Stuck in the Middle

Bombarded by images of the straight-arrow, straight-A student--or the Asian gangbanger who has perfected the finer points of pulling off a home-invasion robbery--too often the average kid gets lost in the shuffle.

“We make the news when whiz kids are using up resources, or we’re the gangs of the 1990s, but you rarely see anything in between,” said Glenn I. Masuda, a clinical director at the Asian Pacific Family Center’s school-based services in Rosemead. “As a result, Asian youth are going to be consistently limited in their view in what they can do or become.”


That is not to say that all Asian American youth are plagued with identity problems. But for many, reaching a level of comfort with themselves can be complicated by the fact that they barely speak the same language as their parents, let alone share the same values.

Gloria Chan, a Manhattan-born, 17-year-old senior at the exclusive Spence School in New York, recalled how her immigrant parents raised her to be a traditional Chinese girl. She played the piano, learned Chinese dances and strove to gain entrance into an Ivy League school.

But it was during her sophomore year in high school that a question began nagging at her: Was she in fact Chinese or American? It was through soul-searching that Chan realized not only that she was a unique product of both cultures, but also that her values differed from those of her parents.

Her definition of personal success, for example, is based on her ability to positively affect people’s lives, rather than status or how much money she can earn.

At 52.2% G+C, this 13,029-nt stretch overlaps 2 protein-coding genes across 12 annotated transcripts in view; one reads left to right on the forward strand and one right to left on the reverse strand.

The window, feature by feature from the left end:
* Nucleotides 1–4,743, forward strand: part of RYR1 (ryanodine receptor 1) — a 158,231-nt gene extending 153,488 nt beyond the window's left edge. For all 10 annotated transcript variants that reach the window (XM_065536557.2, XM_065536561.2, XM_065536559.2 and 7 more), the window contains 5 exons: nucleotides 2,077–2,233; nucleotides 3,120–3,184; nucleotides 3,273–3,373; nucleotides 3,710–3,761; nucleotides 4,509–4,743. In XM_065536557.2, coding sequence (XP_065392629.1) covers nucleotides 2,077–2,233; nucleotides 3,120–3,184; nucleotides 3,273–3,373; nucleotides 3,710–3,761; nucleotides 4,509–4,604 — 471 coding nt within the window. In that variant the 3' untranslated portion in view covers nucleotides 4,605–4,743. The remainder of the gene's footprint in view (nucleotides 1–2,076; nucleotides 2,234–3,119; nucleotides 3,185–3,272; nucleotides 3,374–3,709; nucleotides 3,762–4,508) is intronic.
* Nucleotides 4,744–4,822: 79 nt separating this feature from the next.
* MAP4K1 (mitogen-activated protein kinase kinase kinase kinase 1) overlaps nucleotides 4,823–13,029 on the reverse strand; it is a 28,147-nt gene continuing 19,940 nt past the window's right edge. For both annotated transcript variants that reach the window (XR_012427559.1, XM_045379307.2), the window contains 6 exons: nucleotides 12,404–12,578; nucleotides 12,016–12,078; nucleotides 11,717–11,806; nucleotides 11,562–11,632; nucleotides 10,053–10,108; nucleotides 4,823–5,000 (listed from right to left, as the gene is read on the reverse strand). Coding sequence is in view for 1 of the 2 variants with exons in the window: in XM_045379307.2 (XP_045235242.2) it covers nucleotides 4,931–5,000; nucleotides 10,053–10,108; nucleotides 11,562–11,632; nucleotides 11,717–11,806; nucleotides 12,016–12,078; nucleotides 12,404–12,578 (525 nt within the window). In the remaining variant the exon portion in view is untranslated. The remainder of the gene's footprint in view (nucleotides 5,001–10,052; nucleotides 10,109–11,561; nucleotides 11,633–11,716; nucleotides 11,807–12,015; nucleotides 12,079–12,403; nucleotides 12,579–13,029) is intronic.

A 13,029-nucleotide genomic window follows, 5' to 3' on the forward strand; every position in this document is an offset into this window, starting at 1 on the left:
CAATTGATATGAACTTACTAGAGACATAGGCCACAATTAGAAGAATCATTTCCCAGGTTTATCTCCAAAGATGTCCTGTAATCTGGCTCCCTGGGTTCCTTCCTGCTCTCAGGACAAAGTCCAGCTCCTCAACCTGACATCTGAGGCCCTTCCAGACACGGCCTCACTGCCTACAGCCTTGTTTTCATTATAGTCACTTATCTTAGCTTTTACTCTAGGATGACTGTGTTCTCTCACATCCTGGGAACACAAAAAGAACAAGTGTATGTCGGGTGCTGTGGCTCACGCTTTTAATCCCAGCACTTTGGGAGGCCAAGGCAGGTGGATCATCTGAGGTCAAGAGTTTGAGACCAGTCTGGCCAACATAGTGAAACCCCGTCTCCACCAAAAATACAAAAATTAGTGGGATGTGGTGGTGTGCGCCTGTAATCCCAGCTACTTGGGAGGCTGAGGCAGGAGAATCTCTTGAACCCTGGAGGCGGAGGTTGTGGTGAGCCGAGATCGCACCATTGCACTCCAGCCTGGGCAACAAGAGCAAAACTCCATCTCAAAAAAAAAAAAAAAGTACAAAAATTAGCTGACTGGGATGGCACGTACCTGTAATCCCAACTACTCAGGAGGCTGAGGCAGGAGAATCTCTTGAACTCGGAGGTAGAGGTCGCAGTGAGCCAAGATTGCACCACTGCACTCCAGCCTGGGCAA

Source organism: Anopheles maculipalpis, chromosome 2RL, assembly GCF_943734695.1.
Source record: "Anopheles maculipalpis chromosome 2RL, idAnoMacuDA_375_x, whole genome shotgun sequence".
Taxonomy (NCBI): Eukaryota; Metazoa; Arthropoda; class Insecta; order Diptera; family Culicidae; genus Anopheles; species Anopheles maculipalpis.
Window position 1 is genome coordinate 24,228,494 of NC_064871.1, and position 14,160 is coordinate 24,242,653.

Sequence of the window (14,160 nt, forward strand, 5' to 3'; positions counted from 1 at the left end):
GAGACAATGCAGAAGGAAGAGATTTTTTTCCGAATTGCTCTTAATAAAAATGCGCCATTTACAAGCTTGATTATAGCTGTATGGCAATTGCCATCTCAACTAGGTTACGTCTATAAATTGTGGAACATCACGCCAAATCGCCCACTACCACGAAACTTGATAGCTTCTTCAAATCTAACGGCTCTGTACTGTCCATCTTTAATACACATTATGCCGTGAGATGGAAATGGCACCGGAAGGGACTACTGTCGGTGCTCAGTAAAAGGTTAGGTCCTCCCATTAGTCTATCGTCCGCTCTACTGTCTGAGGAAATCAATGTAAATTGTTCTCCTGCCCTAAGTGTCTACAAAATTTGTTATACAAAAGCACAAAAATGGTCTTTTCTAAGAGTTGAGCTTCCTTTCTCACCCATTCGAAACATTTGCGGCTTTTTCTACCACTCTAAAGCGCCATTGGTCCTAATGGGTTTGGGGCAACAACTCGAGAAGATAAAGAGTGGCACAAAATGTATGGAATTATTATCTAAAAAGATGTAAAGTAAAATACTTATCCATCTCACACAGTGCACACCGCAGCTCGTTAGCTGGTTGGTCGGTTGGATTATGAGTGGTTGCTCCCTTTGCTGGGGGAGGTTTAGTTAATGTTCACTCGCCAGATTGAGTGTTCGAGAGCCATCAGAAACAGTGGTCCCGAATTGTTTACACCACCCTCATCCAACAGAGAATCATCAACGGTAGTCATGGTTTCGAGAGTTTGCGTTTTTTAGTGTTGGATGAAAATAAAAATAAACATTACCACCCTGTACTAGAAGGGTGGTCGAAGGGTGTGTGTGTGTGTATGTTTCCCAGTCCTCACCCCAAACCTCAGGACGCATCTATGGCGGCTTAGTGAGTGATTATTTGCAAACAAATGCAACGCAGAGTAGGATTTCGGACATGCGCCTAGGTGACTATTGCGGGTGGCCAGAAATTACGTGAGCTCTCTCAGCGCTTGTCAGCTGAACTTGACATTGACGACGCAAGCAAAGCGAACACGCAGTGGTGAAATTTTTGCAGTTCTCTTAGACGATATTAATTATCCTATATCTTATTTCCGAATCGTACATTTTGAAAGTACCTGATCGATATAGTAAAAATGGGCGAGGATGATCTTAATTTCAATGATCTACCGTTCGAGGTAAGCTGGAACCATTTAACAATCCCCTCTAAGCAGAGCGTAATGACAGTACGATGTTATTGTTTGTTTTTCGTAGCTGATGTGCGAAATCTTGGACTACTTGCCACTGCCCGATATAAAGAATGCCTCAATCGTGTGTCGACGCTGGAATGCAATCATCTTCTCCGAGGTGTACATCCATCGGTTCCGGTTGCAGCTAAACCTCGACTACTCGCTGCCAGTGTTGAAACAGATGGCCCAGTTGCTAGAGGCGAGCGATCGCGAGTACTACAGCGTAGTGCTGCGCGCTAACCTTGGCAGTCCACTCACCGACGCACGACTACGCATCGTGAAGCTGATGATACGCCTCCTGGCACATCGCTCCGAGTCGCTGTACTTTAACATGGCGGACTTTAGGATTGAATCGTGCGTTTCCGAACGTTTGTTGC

“I guess everybody goes through this whether you’re Asian or not,” Chan said of her identity search. “But if you are Asian, you’re forced to face the issue of culture.”

When cultures clash, when ethnic heritage tugs one way and American lifestyles another, it can leave young people confused.

Tugged in Two Directions

Perhaps more than other youths, Asian Americans are taught by their parents to be obedient and to strive to become doctors, lawyers or engineers. At school, the same children are encouraged to freely express themselves and pursue their interests, putting them at odds with their parents’ wishes.


“When they go home, the kids end up living two different lives,” said Do Kim, director of the Los Angeles-based Korean American Youth Leadership Program.

Robin Lee, an 18-year-old Korean American high school student, used to talk in street slang and dress like a hip-hopper when he was out with friends. At home, he would lose the urban attire and play the role of the good Korean son, speaking to his immigrant parents in their native tongue.

“I got good at changing masks,” said Lee, a teen leader of a youth drug-abuse prevention project. “But when you take off the masks, you still have to figure out who you are underneath.”

To develop a new generation of Korean American leaders, Kim realized that he first had to address identity issues by helping youngsters like Lee understand their parents. Everyone who goes through the program attends a retreat, during which they bring a family picture and talk about what is going on at home.


Tears begin to flow as they talk about the loneliness they feel because their parents work 16-hour days, the pressure to get into prestigious colleges, and the career sacrifices many of their parents made to come here.

“They realize there is a lot of common experience,” Kim said. “I use that pain and what they go through to understand ourselves as Korean Americans.”